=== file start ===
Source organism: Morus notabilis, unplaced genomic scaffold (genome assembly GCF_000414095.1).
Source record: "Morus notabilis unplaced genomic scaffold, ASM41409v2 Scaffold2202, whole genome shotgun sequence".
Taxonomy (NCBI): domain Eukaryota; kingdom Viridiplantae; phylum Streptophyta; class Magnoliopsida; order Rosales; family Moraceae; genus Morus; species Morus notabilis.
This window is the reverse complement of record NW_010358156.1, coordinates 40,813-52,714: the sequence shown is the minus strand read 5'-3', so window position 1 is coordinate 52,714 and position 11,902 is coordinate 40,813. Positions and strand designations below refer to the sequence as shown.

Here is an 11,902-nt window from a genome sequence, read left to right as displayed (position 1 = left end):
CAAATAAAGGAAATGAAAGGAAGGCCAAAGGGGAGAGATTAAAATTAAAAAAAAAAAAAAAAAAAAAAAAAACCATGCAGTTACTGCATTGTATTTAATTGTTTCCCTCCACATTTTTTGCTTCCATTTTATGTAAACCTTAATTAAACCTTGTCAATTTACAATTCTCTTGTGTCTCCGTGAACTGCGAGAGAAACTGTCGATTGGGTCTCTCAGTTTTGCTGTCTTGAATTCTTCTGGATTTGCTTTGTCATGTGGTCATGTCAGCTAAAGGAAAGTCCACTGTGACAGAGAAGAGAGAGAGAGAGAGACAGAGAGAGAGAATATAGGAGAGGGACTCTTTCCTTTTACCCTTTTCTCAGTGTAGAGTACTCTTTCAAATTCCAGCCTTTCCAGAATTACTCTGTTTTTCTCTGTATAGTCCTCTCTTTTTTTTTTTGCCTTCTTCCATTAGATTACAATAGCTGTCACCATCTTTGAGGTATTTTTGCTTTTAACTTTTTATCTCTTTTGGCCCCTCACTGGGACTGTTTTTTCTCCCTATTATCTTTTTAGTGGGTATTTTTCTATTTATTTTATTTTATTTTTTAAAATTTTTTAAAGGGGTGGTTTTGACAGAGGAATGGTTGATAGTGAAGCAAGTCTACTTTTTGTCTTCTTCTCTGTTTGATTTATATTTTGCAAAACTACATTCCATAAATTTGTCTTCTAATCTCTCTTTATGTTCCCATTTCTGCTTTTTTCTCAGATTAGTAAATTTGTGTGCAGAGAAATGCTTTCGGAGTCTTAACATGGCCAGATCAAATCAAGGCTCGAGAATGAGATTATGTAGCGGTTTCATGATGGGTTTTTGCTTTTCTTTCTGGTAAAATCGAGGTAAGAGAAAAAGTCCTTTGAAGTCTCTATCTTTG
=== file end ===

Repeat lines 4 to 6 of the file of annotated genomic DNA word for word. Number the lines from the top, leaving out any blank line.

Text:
This window is the reverse complement of record NW_010358156.1, coordinates 40,813-52,714: the sequence shown is the minus strand read 5'-3', so window position 1 is coordinate 52,714 and position 11,902 is coordinate 40,813. Positions and strand designations below refer to the sequence as shown.

Here is an 11,902-nt window from a genome sequence, read left to right as displayed (position 1 = left end):
CAAATAAAGGAAATGAAAGGAAGGCCAAAGGGGAGAGATTAAAATTAAAAAAAAAAAAAAAAAAAAAAAAAACCATGCAGTTACTGCATTGTATTTAATTGTTTCCCTCCACATTTTTTGCTTCCATTTTATGTAAACCTTAATTAAACCTTGTCAATTTACAATTCTCTTGTGTCTCCGTGAACTGCGAGAGAAACTGTCGATTGGGTCTCTCAGTTTTGCTGTCTTGAATTCTTCTGGATTTGCTTTGTCATGTGGTCATGTCAGCTAAAGGAAAGTCCACTGTGACAGAGAAGAGAGAGAGAGAGAGACAGAGAGAGAGAATATAGGAGAGGGACTCTTTCCTTTTACCCTTTTCTCAGTGTAGAGTACTCTTTCAAATTCCAGCCTTTCCAGAATTACTCTGTTTTTCTCTGTATAGTCCTCTCTTTTTTTTTTTGCCTTCTTCCATTAGATTACAATAGCTGTCACCATCTTTGAGGTATTTTTGCTTTTAACTTTTTATCTCTTTTGGCCCCTCACTGGGACTGTTTTTTCTCCCTATTATCTTTTTAGTGGGTATTTTTCTATTTATTTTATTTTATTTTTTAAAATTTTTTAAAGGGGTGGTTTTGACAGAGGAATGGTTGATAGTGAAGCAAGTCTACTTTTTGTCTTCTTCTCTGTTTGATTTATATTTTGCAAAACTACATTCCATAAATTTGTCTTCTAATCTCTCTTTATGTTCCCATTTCTGCTTTTTTCTCAGATTAGTAAATTTGTGTGCAGAGAAATGCTTTCGGAGTCTTAACATGGCCAGATCAAATCAAGGCTCGAGAATGAGATTATGTAGCGGTTTCATGATGGGTTTTTGCTTTTCTTTCTGGTAAAATCGAGGTAAGAGAAAAAGTCCTTTGAAGTCTCTATCTTTG